Creating Swim Scholars

Creating Swim Scholars

By Mike Watkins//Contributor  | Thursday, October 11, 2018

It’s no secret that swimmers are some of if not the smartest athletes in sports.

At many schools, it’s the swim team’s grade point average (GPA) that brings up the athletic department’s GPA as a whole.

With twice-a-day workouts – morning and afternoon – many days a week along with traveling for meets, etc., they have to rely upon their excellent time management skills and ability to prioritize to get everything accomplished – and they do it time and time again.

But three clubs – SwimMAC Carolina, Nation’s Capital and Irvine Novaquatics – have devised methods and implemented practices so that their athletes stand out annually among all swim clubs when it comes to the number of annual Scholastic All-Americans selected from their teams.

For them – as it is with swim clubs in general – it’s as much a priority as excellence in the pool.

“Academics are so important to us (at Nation’s Capital Swim Club) that it’s part of our mission statement,” said Chief Executive Officer Tom Ugast. “It’s one of our core values, and as such, we take many steps and measures to make sure our swimmers are making their academics a priority.”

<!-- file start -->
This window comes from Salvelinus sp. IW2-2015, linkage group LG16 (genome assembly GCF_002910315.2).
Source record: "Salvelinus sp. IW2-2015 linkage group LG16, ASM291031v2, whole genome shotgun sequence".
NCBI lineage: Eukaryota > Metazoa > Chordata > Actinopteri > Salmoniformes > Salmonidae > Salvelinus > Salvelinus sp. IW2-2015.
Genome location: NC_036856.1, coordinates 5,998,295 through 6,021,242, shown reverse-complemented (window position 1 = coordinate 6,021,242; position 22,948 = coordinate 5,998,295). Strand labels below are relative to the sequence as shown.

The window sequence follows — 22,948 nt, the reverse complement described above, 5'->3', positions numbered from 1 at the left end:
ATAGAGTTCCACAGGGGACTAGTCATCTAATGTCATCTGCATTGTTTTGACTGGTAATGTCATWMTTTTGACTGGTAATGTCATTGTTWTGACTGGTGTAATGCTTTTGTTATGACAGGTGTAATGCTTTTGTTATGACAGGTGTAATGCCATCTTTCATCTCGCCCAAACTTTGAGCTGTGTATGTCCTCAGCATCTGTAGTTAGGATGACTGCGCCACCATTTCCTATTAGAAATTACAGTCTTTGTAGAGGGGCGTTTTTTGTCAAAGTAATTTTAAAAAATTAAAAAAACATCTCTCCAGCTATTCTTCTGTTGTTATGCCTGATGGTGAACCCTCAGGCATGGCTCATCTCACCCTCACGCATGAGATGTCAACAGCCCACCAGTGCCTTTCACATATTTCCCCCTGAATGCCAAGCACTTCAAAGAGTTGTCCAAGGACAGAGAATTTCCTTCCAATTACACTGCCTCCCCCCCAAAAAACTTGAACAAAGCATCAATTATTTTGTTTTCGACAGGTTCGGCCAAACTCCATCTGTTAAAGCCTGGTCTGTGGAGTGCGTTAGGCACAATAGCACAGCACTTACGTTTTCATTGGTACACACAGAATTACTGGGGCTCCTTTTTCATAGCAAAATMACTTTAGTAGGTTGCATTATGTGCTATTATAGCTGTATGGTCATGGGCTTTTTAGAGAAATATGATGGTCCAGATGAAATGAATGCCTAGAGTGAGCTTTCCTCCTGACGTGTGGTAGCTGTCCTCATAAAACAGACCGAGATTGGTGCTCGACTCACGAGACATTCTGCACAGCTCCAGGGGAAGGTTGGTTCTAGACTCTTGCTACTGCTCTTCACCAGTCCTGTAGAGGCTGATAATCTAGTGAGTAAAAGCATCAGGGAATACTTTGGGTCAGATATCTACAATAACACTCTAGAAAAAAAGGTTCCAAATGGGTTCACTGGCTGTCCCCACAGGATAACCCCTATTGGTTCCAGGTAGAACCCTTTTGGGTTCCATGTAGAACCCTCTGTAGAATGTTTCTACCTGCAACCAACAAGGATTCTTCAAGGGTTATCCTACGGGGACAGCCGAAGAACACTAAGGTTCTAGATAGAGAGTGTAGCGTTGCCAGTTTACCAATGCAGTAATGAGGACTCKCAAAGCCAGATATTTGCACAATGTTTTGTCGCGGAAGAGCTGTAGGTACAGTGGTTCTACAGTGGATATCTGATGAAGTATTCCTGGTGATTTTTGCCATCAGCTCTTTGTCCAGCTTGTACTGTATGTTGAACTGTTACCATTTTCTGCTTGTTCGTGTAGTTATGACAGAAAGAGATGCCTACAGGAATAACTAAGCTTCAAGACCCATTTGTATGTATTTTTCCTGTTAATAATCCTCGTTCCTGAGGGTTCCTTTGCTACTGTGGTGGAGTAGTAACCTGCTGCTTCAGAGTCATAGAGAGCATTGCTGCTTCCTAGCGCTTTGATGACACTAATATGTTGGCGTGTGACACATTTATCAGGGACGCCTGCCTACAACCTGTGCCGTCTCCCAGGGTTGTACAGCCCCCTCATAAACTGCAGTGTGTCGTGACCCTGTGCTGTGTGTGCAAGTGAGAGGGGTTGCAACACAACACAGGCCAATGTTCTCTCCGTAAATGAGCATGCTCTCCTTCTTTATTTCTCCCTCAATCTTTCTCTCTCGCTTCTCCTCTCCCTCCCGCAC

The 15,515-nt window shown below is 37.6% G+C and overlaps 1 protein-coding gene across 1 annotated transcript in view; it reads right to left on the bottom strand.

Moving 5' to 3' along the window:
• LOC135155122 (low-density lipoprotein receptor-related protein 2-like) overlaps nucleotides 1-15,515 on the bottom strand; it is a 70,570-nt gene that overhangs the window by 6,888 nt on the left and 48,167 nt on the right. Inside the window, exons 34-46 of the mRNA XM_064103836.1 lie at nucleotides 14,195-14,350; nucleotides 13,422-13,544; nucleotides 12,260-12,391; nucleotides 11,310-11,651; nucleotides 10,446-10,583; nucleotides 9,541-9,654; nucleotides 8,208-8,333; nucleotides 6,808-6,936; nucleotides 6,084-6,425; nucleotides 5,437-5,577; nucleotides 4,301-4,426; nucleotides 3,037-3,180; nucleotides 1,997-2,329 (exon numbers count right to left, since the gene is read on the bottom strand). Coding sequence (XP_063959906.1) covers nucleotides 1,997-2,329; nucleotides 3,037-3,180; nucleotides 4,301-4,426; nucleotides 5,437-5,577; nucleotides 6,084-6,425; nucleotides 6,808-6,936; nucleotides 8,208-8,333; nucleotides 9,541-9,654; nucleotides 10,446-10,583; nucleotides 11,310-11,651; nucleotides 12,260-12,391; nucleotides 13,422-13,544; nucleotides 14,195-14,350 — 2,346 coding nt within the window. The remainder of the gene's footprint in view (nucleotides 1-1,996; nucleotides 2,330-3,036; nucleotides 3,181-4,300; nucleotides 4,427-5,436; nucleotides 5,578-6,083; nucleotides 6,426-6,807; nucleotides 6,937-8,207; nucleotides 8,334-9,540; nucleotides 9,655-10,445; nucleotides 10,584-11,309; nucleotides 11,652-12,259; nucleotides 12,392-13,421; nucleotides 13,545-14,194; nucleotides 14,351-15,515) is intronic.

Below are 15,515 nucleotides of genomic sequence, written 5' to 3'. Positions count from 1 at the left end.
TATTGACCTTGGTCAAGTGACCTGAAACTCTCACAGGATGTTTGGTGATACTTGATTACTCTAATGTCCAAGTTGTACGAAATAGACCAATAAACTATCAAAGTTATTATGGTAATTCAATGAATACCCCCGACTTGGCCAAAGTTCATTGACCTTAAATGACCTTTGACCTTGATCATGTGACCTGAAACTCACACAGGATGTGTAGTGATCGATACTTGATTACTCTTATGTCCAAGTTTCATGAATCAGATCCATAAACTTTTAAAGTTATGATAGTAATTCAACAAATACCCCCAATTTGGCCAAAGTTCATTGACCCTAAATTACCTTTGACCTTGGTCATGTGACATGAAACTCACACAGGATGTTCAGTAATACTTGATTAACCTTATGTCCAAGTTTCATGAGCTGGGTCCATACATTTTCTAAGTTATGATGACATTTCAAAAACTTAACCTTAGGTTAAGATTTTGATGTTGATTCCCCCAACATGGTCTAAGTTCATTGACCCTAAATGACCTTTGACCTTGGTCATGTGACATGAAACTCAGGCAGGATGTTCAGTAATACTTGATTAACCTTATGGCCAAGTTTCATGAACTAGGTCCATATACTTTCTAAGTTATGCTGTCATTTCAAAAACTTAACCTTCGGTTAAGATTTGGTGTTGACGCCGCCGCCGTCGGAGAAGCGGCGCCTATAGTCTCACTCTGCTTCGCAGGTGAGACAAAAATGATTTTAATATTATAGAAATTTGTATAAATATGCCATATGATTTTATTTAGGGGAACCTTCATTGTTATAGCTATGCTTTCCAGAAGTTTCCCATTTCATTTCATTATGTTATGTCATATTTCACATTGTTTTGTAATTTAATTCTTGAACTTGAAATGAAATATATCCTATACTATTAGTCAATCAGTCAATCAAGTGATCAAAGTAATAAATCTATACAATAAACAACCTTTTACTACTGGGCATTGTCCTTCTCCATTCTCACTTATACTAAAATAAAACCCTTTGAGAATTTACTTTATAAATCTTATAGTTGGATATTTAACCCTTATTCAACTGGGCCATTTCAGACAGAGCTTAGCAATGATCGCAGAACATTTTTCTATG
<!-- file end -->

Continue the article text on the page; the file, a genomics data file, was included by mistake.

In 2017-18, 47 athletes from SwimMAC earned the recognition, while 34 from Nation’s Capital and 26 from Irvine Novaquatics earned both the required individual time cuts (equal to a 2017 Winter Junior qualifying event during the August 16, 2017-August 15, 2018 SAA qualifying period) and the grades (minimum 3.5 GPA for the current academic year) to be named SAA.  

For SwimMAC, which has ranked among the top 3 among USA Swimming club teams and been No. 1 for 6 of the past 7 years, it’s all about making sure their swimmers find and maintain a balance between time in the pool and time with the books.

And regular communication with parents and swimmers helps gauge levels of stress and fatigue and any feelings of being overwhelmed by school and/or training/practice.